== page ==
Friday, March 20, 2009

The Sophistication of Construction Work



Every so often somebody asks me why we don’t put the homeless to work on rebuilding CityWalk@Akard. Offhand it seems like a win-win situation. Give people jobs and let them make their own homes. At one time it sounded good to me as well, before I began to realize just how complicated it was to renovate a high rise building.

The people that run a construction project like this are extremely sophisticated managers. They do have to understand the physical process of doing construction, but that isn’t their true value. The intricacies of the project are almost impossible to understand until you see them. Each piece of work has to be done at a specific time and other work can’t go forward until it is done. Almost all the work is done by specialists, and the job superintendent manages their schedules to get the right people in and out at the right time in order to keep the project moving forward. It’s like a complicated dance, and it calls for people skills, an ability to manage complexities and an intensive attention to detail.

We’re lucky to have two construction superintendents working at CityWalk. That’s partly a function of the complexity of the job and partly because the construction business is a little slow right now. But Randy and Bobby run a very tight ship. {Photo to left: John Greenan and Randy Allen} {Photo to right: Bobby Brierton - Congratulations to Bobby and his wife Jamie on becoming new parents!} Every subcontractor cleans up every day. I’ve had a lot of people remark about how clean the job site is. Every question, every piece of work, every material delivery is recorded, scheduled and managed to stay out of the way of the other work going on. That’s the way it has to be.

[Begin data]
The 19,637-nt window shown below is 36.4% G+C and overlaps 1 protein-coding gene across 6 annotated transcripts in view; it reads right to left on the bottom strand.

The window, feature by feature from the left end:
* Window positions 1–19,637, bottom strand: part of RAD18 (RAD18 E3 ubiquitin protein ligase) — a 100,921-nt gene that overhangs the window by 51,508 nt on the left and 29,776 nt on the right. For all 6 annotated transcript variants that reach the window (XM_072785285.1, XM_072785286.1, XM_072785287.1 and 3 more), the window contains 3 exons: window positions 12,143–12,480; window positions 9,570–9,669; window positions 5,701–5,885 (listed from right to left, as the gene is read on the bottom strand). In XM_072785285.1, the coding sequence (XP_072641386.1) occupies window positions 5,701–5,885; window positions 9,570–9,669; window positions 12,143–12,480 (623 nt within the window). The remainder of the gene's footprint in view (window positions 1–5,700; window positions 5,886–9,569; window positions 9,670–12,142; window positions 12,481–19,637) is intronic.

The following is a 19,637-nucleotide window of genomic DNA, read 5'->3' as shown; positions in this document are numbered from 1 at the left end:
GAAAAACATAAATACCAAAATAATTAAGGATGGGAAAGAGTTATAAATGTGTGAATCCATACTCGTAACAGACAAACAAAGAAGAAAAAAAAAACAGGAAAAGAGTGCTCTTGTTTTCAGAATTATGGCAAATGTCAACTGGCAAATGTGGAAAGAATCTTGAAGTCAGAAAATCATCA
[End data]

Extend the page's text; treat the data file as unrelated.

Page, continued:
I firmly believe that they know every person who is in the building at every second. As executive director of Central Dallas CDC I am the senior representative of the owner, so I visit the project several times per week. As soon as I enter the building, I usually see Randy, asking if I need anything, reminding me to put on my hardhat and safety glasses and greeting any guests I bring to show the building.

I feel like a guest in our own building, and truly I am. So long as the work is going on, the building belongs to Randy and Bobby. They are responsible for everything that happens. When they are done, then they’ll turn the building back to us complete and finished.
So the answer to the question why we can’t employ homeless people to rebuild CityWalk is simply that the work is another part of modern life that has gotten too sophisticated for anyone but the experts.

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